I have vivid memories of elementary school and watching children pretend to be superheroes. Some wanted to fly, some wished to be invisible, and others wanted to read minds. Instead, I wished I had the ability to understand and speak every language in the world. This is not a typical dream that a child has, I don’t think. (If it was the same for you, please forward your resume to firstname.lastname@example.org, and my direct line is 937-223-1415).
I should introduce myself before someone calls Vocalink and asks why some strange person is posting on their behalf. My name is Brenda, and I am part of the recruitment team at Vocalink. I was raised in a bilingual home, learning Vietnamese first. My parents immigrated to the United States before I was born and I can imagine they wanted me to know a bit of my culture and they did it by language. I picked up on English when I was five and I consider English to be my first, even though it is not. Admittedly, Vietnamese has slipped through my brain a bit. However, being a recent college-graduate and moving back in with my parents has forced me to expand my vocabulary and that is a challenge I completely welcome.
I had the opportunity to study abroad in Spain last year and also become relatively proficient in Spanish. I will spare you the details and not flaunt my amazing experience except for one revelation I had while I was there: I decided that wherever I ended up, I had to be around different languages and perspectives. I remember walking down Gran Via in Madrid and hearing English, Mandarin, French, all within less than a mile. It was then that I decided that whatever I decided to put my life into would need to be diverse and rewarding.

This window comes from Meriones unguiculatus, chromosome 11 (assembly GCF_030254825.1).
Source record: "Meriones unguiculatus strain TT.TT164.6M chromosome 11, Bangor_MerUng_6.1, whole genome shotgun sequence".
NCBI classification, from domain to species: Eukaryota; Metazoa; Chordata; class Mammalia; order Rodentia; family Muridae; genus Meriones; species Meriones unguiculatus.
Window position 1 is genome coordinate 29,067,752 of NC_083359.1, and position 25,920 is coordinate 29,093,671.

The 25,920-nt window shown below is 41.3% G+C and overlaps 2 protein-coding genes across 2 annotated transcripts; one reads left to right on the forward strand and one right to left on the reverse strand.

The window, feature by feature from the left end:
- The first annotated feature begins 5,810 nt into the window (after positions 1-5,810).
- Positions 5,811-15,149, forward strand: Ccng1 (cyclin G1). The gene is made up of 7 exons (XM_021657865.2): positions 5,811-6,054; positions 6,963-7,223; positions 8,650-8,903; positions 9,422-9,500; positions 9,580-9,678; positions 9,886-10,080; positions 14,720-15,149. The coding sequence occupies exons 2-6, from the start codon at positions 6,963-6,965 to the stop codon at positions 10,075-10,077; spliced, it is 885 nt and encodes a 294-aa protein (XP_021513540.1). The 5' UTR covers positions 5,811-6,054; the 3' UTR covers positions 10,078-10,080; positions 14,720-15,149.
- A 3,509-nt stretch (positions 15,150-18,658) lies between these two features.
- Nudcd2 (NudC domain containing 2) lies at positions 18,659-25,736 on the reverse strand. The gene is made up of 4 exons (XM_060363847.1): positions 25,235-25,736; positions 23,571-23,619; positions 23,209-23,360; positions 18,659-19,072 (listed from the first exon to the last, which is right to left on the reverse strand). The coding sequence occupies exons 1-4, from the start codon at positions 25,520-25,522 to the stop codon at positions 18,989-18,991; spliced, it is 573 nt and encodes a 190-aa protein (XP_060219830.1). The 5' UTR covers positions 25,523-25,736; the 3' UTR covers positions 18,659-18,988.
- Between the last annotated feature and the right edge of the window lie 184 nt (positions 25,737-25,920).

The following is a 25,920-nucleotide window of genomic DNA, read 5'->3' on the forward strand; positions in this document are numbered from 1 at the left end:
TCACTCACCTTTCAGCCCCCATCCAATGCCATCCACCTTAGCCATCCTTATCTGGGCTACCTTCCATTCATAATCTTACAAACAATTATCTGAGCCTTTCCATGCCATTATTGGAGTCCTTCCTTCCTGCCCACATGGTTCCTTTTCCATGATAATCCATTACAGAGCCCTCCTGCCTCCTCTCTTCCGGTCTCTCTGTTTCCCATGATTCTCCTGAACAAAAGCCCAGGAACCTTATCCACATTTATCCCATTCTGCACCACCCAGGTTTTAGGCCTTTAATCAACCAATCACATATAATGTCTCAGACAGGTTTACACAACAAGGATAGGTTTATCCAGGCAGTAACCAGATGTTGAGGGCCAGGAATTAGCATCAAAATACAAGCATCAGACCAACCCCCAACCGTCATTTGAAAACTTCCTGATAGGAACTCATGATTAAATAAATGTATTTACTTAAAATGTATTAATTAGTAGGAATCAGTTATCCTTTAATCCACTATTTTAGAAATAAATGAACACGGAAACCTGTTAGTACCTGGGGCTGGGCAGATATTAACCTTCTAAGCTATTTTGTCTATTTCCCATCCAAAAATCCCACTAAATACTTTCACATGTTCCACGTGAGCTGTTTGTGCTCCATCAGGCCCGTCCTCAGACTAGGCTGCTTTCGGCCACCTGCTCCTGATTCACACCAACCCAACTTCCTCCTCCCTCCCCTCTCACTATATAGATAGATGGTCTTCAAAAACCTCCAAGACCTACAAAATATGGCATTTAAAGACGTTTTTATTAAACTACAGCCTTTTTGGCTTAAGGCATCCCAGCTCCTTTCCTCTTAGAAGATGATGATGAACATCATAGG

Almost like a confirmation from the universe, I found Vocalink my senior year of college. Within my first day, I was talking to amazing people-people who worked in English and spoke Swahili with their families, people who grew up speaking Thai but learned German through school, and many more. I knew that I was in the right place. Language is important to me, it helps me to understand, to critique, to love, and to learn. Plus, I had a French friend who once asked me if I enjoyed Hamlet and I answered “No, I did not have an omelet” that morning. Language is our expression; it is our history, our lifeblood. Unfortunately, it can be a barrier. There are expressions in Vietnamese that I cannot translate into English simply because of cultural context or other implications.
With Vocalink, I am honored to be able to facilitate and narrow the gap a bit. I walk in every morning with hopes that I can get interpreters on board to help build something that connects people to people. My role allows me to motivate others to use a skill they can be proud of having, because it is allows them to do meaningful work. Vocalink is a community. I cannot think of another job where it is actually in my job description to go out in the community, to the nooks and crannies, to the community centers, and to the places of worship, in order to connect with people of different backgrounds.
And so, my friends, you have been warned. We are looking for people who share the same passion and would love to hear from you. If you don’t call us, chances are that I will call you myself.